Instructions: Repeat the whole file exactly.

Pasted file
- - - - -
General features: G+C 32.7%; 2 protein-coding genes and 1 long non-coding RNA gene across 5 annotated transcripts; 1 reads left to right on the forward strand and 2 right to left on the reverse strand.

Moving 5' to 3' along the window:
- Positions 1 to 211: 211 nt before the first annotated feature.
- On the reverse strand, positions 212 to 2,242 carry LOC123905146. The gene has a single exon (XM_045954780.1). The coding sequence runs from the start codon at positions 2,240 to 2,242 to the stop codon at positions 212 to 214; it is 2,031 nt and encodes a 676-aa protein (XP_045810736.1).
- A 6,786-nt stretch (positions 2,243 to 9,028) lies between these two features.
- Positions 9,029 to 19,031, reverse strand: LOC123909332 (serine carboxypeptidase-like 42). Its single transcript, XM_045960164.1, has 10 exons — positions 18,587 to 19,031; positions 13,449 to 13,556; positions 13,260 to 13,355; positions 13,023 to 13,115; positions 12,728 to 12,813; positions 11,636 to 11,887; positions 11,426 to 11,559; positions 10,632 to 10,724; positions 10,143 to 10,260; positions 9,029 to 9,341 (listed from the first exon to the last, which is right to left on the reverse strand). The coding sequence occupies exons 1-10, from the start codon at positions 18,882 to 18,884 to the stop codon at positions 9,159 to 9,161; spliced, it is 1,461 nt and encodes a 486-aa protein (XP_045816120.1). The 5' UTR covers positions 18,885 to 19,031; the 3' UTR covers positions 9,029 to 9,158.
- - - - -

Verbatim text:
General features: G+C 32.7%; 2 protein-coding genes and 1 long non-coding RNA gene across 5 annotated transcripts; 1 reads left to right on the forward strand and 2 right to left on the reverse strand.

Moving 5' to 3' along the window:
- Positions 1 to 211: 211 nt before the first annotated feature.
- On the reverse strand, positions 212 to 2,242 carry LOC123905146. The gene has a single exon (XM_045954780.1). The coding sequence runs from the start codon at positions 2,240 to 2,242 to the stop codon at positions 212 to 214; it is 2,031 nt and encodes a 676-aa protein (XP_045810736.1).
- A 6,786-nt stretch (positions 2,243 to 9,028) lies between these two features.
- Positions 9,029 to 19,031, reverse strand: LOC123909332 (serine carboxypeptidase-like 42). Its single transcript, XM_045960164.1, has 10 exons — positions 18,587 to 19,031; positions 13,449 to 13,556; positions 13,260 to 13,355; positions 13,023 to 13,115; positions 12,728 to 12,813; positions 11,636 to 11,887; positions 11,426 to 11,559; positions 10,632 to 10,724; positions 10,143 to 10,260; positions 9,029 to 9,341 (listed from the first exon to the last, which is right to left on the reverse strand). The coding sequence occupies exons 1-10, from the start codon at positions 18,882 to 18,884 to the stop codon at positions 9,159 to 9,161; spliced, it is 1,461 nt and encodes a 486-aa protein (XP_045816120.1). The 5' UTR covers positions 18,885 to 19,031; the 3' UTR covers positions 9,029 to 9,158.